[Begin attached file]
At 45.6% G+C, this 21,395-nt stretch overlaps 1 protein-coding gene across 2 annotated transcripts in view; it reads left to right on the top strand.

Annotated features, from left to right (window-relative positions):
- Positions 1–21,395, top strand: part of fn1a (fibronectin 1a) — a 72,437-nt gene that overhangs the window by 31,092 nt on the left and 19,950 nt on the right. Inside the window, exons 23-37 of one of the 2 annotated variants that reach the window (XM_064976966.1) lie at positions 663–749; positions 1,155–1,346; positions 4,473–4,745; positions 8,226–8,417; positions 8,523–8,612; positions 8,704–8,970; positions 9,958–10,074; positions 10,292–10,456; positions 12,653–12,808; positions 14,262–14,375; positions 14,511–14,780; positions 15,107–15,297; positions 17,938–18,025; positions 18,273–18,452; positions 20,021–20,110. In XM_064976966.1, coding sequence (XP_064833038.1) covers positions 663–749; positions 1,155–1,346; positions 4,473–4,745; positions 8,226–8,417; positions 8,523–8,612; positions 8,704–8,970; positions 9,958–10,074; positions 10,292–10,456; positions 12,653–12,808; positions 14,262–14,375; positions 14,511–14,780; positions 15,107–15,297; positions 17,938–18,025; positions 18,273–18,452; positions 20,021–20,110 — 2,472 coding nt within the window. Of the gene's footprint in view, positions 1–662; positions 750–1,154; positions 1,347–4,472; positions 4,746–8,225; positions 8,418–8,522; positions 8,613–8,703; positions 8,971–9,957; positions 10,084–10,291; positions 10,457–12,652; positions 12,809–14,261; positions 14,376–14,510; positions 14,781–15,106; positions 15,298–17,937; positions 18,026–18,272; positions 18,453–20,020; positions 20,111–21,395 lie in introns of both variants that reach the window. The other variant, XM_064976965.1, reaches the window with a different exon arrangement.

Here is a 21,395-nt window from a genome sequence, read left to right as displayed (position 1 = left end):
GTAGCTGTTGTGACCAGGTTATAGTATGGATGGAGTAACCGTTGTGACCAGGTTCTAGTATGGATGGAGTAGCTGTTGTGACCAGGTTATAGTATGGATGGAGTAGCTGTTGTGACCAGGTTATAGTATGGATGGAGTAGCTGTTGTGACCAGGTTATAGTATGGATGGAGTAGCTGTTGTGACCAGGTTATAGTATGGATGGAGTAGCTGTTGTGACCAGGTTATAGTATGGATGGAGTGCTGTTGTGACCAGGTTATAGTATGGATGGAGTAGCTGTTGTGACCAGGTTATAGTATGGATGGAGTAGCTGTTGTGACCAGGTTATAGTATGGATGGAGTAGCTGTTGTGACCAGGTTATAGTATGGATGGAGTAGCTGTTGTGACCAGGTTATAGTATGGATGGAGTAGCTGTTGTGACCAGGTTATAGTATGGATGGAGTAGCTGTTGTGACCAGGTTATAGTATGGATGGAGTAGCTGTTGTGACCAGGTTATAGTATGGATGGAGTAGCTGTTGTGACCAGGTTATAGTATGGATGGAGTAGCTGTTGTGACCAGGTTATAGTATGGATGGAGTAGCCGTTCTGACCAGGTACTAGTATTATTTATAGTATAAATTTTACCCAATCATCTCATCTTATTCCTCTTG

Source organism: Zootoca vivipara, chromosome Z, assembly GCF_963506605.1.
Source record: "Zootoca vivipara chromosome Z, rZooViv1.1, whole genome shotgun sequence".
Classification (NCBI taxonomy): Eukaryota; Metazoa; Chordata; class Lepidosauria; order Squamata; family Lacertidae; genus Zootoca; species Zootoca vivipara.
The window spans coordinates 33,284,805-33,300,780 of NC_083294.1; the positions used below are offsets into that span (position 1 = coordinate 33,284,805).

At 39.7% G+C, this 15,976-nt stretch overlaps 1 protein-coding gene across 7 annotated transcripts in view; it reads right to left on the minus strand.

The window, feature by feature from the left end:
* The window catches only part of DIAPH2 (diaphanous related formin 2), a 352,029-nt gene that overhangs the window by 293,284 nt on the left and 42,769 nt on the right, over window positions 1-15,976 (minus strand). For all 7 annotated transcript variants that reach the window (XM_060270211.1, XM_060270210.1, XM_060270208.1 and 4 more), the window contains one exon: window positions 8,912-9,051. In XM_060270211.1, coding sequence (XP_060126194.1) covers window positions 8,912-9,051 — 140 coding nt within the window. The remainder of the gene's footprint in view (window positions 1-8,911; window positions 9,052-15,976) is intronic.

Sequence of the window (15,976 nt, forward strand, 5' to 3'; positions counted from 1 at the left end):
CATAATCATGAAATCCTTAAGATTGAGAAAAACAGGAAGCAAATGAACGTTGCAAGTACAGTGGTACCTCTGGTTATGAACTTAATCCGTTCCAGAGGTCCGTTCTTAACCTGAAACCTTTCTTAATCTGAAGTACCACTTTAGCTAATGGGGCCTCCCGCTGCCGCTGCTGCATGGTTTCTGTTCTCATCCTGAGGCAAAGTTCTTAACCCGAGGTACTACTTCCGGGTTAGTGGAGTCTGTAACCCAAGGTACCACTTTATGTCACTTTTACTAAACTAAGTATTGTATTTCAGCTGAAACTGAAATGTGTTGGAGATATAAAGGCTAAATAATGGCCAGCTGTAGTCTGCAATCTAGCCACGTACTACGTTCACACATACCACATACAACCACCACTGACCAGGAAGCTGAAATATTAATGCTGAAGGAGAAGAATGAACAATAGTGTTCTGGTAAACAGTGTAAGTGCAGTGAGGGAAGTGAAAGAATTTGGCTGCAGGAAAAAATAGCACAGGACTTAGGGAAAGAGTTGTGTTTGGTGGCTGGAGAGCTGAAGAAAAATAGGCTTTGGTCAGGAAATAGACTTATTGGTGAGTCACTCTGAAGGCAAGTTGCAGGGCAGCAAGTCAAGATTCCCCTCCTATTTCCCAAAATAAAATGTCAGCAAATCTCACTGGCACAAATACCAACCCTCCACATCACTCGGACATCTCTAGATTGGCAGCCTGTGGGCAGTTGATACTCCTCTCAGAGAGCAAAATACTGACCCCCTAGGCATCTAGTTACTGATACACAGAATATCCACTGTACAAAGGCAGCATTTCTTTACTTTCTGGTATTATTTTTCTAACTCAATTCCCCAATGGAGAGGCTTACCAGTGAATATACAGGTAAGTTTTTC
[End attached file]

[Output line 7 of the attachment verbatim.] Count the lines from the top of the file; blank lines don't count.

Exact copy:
Source record: "Zootoca vivipara chromosome Z, rZooViv1.1, whole genome shotgun sequence".